Jun 29, 2013

Does sugar cause cancer?

Joanelle asks… Jenny:  You have a wonderful site and personality…however, I am confused….Please forgive this question, but may I ask how often you eat sweets….I don’t dare eat sugar  …….more than twice a week…I don’t have sugar, but they say that it causes cancer…Tumors feed on sugar…so they say on the vegan site…You said you bake a lot , so concerned and how do you stay so thin ..when you bake all the time….SMILE and thank you…

My Response…

I eat sweets every day but always in moderation. Plus I bake all my own with less sugar and calories than store-bought. As for staying healthy, it may be the way I eat them that keeps me in good health. I’ll get to that in a moment. But first, the idea that sugar causes cancer would be terrifying if it were true. I will tell you what my research has shown: Our bodies need glucose, or simple sugar, for energy. The cells in our body grow, divide, die, and are replaced as part of a natural process. Sugar feeds every cell in our body — even cancer cells. If you were to cut every bit of sugar out of your diet, your body would make sugar from other sources, such as protein and fat, for survival. Starving all of your cells of sugar won’t kill or prevent cancer, but it will deprive your healthy cells of a necessary source of energy. I think part of the confusion is about sugar and obesity. Research shows that eating sugar doesn’t necessarily lead to cancer but it can lead to obesity and that is a risk factor for several cancers.

The other issue with sugar is insulin. While sugar does not “feed” cancer cells, a lot of sugar can cause our bodies to produce too much insulin, and insulin can rev up cell growth including cancer cells. Too much insulin also causes inflammation, which can lead to other health problems. Knowing all that, it’s smart not to over indulge in sweets and to know when and how to eat them. When you eat sugar and carbs, there are three things that can help reduce the amount of insulin produced by the body  – they are protein, fat, and fiber.

I primarily eat sweets right after a meal, which will always contain protein, fat, and fiber. I never eat sweets by themselves, not even an apple between meals, without also having fat, protein, or fiber with it (usually a few nuts – they contain all three!). Besides having sweets in moderation, here are the other ways I manage having sugar:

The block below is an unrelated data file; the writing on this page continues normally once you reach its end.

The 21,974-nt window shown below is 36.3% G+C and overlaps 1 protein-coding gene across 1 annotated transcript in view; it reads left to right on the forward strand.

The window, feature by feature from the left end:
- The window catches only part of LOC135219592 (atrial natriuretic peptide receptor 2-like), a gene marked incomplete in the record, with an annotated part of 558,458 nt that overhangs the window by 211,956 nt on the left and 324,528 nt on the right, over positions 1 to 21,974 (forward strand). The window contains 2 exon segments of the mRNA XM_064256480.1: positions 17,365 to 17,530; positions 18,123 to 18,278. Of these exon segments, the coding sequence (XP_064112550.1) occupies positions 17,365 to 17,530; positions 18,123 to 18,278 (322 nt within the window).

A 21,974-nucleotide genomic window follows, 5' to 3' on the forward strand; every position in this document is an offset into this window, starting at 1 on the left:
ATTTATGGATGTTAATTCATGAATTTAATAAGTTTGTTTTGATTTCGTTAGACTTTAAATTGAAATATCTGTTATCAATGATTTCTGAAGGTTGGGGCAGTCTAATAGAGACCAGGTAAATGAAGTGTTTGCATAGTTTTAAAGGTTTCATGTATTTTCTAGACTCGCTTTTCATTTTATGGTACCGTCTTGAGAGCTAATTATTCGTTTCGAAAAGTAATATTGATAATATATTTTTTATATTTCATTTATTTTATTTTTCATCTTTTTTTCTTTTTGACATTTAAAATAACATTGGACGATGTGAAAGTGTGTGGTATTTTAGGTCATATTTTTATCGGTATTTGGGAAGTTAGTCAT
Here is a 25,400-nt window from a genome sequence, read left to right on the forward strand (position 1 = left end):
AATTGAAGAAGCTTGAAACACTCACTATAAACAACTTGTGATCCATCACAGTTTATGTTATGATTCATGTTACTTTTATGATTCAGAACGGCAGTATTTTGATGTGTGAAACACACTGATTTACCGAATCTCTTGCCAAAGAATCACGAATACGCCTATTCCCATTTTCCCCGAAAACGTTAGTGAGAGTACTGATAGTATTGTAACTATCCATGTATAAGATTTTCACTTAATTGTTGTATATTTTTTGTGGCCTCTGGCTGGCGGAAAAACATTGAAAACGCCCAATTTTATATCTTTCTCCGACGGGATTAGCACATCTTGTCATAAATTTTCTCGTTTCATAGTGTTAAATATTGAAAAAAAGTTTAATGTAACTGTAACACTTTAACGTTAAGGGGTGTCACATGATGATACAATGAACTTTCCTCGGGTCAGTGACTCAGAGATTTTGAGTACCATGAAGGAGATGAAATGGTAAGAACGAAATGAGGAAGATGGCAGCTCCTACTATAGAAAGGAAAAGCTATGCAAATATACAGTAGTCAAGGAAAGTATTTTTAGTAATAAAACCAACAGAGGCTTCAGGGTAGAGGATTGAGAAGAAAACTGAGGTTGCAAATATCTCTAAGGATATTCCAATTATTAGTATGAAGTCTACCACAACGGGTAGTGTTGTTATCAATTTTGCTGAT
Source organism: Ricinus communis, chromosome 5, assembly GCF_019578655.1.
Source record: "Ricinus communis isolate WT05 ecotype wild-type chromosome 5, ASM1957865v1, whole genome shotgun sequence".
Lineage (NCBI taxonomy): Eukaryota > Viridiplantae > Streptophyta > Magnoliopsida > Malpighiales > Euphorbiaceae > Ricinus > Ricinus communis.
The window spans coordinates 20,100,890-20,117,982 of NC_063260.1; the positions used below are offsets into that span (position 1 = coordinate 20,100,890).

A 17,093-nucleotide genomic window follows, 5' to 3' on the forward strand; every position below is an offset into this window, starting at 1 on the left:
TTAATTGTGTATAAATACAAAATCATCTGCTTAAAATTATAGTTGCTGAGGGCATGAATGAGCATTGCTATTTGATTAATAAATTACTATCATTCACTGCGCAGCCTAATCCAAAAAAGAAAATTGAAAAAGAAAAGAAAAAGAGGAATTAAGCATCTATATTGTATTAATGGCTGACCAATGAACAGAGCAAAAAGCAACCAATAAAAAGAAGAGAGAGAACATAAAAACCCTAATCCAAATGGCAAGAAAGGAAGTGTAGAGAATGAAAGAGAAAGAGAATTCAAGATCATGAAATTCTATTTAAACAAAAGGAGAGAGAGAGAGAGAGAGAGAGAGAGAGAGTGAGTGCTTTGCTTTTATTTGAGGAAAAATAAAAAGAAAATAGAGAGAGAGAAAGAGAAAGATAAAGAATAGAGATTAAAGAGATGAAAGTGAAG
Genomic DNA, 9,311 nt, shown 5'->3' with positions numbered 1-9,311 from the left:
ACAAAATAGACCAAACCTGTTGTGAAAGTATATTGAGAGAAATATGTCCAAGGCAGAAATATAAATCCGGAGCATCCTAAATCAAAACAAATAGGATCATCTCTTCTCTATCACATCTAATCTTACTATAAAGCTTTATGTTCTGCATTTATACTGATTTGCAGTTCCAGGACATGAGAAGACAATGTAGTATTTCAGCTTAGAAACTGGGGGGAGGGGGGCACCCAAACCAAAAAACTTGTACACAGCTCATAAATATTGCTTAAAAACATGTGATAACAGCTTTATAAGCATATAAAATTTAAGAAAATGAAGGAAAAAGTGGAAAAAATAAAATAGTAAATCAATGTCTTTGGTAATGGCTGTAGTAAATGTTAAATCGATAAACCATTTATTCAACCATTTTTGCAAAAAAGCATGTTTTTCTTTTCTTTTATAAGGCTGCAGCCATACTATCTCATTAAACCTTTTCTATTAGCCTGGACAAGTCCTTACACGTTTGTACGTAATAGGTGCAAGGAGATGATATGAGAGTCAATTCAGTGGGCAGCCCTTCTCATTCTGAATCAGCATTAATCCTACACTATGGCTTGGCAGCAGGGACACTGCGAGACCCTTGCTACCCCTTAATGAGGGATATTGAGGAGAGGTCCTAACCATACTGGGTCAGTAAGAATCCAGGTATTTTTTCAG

1. No sweets on an empty stomach.
  2. No fruit juice first thing in the morning. In fact, I rarely drink fruit juice and when I do, I dilute it with water. In the morning, I opt for green tea followed by a breakfast with protein, fiber, and healthy fat.
  3. No commercial soft drinks. I occasionally get China Cola (no HFCS) and always dilute it with Perrier. A four-pak of China Cola lasts me one or two months.
  4. Sweets only after a meal or with added fat & protein.
  5. I never eat store-bought sweets or pastries.
  6. I always bake my own with less sugar, often adding whole grains and nuts so there’s already some fat, fiber, and protein there.
  7. When presented with a decadent dessert, I either share or have 2-3 bites to savor and leave the rest.
  8. Cookies and milk is my favorite dessert… my own healthy cookies with 1% milk! (fat & protein)

Back to the sugar/cancer issue… I’m not a medical expert but I do a lot of research and I cannot find any qualified authority that says sugar causes cancer. Dr. Timothy Moynihan, a cancer specialist at Mayo Clinic, in Rochester, Minnesota, debunked this popular misconception in a recent article, saying, “Sugar doesn’t make cancer grow faster. All cells, including cancer cells, depend on blood sugar (glucose) for energy. But giving more sugar to cancer cells doesn’t speed their growth. Likewise, depriving cancer cells of sugar doesn’t slow their growth.”

2 Comments on "Does sugar cause cancer?"

  1. Laurie

    Hi Jenny,
    I read many times that it was better to eat fruits before meals. Indeed their vitamins, minerals, and fibers are much more absorbed by the body that way since it takes time to digest them. If we eat fruits after meals, a lot of nutrients are wasted. What do you think?

    • Jenny

      I’m not an expert but I don’t see why you would lose nutrients no matter when you eat fruit because the body still has to digest them. I understand that fruit is digested faster than proteins and fats and some people who eat fruit after a meal feel bloated because it creates a “traffic jam” in the stomach because the digestive system can’t get to the fruit while it’s working on the meal. Perhaps people choose to eat fruit before a meal or have it alone to avoid that bloated feeling, although I often eat fruit for dessert with no problem. I would not eat fruit before a meal because I believe a slower blood sugar rise is better and having fruit which provides sugar would spike your blood sugar, but that’s just my own opinion.

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